As the dividend announcement and payment stimulate the market price of equity shares, it also influences market capitalization of firm. The studies conducted have found current year's earnings as the major determinant of dividend payment. Lintner (4) in his study on the determinants of dividend payout amongst American companies found that, the dividend decisions are based on current year's profit and previous year's dividend payment. Companies pay a fixed portion of their earnings after tax as dividend and the amount of dividend varies according to the earnings. Baker and Powell (5) concluded that the determinants of dividend are industry specific and the major determinant is anticipated future earnings.

Bose and Husain (6) showed that, most of the firms increased their dividend payment due to increase in profits and decrease their dividend payment due to decrease in profits. Ramachandran and Packkirisamy (7) found that, the dividend payout of Small Size, Medium Size, Large Size, and Overall Corporate Firms across industries in India is dependent on the level of debt in capital structure. Adesola and Okwong (8) indicated that, dividend policies of companies under study were influenced by the current year earnings and past year dividend. Firm size and future growth had no significant impact on dividend. Omar (9) explains dividend policy is related to profitability, change in previous year's dividend and size of the companies and not to financial leverage. Kanwal and Kapoor (10) found only liquidity and beta to be a noteworthy determinant. Bhayani (11) examined the influence of earnings and lagged dividend on dividend policy of companies listed on the BSE and found that the current year's earnings is the foremost factor affecting the dividend behaviour of a firm and concludes that Indian companies follow a stable cash dividend policy. Baker, et al, indicated the most important factors influencing dividend policy as the level of current and expected future earnings, size of the firm, stability of earnings, and the pattern of past dividend. Kumar (12) examined the relationship between corporate governance and dividend payment of Indian Companies and found positive influence 6f dividend with earnings and dividend trends and no relationship between foreign ownership and growth in dividend payout. Amidu and Abor (13) found that, payout ratios are positively related to profitability, cash flow and tax but were negatively related to risk and growth. Naceur, et al, (14) indicated that highly profitable firms with more stable earnings, with larger free cash flows are able to payout larger dividend, and fast-growing firms dispense larger dividend so as to appeal to investors. Myers (15) finds strong support for earnings, profit margin, institutional ownership and debt-equity ratio 1 on the dividend decision. Kumar stated that, ownership structure as one of the important variable to influence dividend policy decisions, though not uniformly. The relationship is different for different class of owners and at different levels.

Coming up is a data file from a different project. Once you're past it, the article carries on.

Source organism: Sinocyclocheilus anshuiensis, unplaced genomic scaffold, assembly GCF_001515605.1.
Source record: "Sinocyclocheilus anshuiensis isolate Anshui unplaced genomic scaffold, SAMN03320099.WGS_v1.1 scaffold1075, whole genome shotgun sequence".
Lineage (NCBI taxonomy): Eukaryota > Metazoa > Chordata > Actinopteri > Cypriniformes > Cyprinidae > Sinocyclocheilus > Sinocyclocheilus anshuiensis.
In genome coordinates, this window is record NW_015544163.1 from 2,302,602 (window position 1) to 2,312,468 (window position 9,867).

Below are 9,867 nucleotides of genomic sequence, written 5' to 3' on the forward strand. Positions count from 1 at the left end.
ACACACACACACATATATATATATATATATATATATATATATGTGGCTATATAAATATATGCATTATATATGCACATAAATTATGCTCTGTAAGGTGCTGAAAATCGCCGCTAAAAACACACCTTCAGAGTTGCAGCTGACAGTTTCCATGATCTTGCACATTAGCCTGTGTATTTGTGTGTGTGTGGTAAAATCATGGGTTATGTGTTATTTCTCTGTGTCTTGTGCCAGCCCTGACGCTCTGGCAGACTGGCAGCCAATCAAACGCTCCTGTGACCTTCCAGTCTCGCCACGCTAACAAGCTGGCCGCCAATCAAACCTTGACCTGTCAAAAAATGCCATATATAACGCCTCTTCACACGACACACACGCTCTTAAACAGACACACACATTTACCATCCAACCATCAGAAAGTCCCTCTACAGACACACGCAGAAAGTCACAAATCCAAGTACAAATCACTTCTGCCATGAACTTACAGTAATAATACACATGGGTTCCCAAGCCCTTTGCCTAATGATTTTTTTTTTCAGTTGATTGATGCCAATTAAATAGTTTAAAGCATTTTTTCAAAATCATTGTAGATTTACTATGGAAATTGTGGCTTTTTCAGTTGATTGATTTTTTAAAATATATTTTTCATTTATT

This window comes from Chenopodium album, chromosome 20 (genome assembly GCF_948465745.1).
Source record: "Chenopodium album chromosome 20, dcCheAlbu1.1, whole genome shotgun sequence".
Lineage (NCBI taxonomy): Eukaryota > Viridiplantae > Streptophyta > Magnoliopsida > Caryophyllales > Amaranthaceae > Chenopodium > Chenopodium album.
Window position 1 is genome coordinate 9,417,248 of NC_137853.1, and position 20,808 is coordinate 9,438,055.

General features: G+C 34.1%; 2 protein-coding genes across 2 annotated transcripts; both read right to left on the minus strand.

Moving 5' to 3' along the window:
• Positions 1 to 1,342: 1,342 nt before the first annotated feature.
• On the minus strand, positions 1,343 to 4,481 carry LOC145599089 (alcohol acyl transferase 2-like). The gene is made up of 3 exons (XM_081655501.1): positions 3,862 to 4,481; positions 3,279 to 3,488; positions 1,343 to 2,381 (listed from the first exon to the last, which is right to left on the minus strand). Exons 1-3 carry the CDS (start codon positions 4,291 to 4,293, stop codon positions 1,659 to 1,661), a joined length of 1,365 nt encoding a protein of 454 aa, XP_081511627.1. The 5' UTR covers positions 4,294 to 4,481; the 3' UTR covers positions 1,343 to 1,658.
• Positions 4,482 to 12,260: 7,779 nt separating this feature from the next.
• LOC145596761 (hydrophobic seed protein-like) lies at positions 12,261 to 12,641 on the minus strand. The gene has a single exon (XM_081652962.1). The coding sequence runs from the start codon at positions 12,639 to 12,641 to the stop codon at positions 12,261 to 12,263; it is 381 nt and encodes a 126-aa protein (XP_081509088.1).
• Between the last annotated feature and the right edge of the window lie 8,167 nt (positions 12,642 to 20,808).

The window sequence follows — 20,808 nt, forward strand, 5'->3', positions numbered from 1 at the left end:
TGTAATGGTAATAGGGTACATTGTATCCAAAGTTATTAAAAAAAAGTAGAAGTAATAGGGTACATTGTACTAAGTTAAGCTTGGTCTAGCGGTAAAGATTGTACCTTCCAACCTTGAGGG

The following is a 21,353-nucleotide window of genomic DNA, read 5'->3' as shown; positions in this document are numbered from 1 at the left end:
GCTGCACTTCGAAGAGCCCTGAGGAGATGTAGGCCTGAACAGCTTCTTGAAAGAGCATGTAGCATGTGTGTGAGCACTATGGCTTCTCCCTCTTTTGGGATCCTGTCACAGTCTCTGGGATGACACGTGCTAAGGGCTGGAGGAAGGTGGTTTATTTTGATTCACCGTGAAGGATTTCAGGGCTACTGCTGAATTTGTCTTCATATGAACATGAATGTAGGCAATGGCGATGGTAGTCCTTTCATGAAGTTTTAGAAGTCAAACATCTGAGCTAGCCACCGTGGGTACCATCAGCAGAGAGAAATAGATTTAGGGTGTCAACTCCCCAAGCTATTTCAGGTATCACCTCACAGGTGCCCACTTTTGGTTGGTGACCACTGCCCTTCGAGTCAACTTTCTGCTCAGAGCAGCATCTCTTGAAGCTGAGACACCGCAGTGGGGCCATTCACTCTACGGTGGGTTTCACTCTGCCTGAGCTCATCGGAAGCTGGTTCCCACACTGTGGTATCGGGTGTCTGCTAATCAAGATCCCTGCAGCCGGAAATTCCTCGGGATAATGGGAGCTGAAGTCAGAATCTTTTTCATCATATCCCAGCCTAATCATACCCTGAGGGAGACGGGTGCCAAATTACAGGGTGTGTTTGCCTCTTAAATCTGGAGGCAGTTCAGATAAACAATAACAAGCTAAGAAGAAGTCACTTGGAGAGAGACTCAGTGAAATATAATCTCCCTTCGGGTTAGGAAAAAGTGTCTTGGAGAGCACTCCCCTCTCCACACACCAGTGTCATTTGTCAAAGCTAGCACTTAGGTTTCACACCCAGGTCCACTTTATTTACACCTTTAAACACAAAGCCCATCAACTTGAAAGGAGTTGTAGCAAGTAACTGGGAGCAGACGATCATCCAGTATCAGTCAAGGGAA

Though a number of studies have been conducted to find the determinants of dividend, most of the studies focused on, what determines dividend?; Impact of dividend on future earnings; Correlation between profits and dividend; Growth of company and dividend; and industry specific. A sound strategic & operational footing on the issue of dividend policy decision that helps the firms to enhance the value to shareholder is not found in totality at an advanced and economic performance level. The present study focuses on finding the relationship between economic performance measured in terms of economic value added by companies over a period of time and dividend payments. Hence, we frame our second objective as to find the nexus between economic performance and dividend payout. Economic performance being measured in terms of Return on Equity (ROE), Liquidity Ratio (LR), and the Economic Value Added (EVA) in determining the dividend payout.


ROE = PAT/Average Equity

Liquidity Ratio = Current Assets-lnventory) /Current Liability

EVA = (ROIC - WACC) x Invested Capital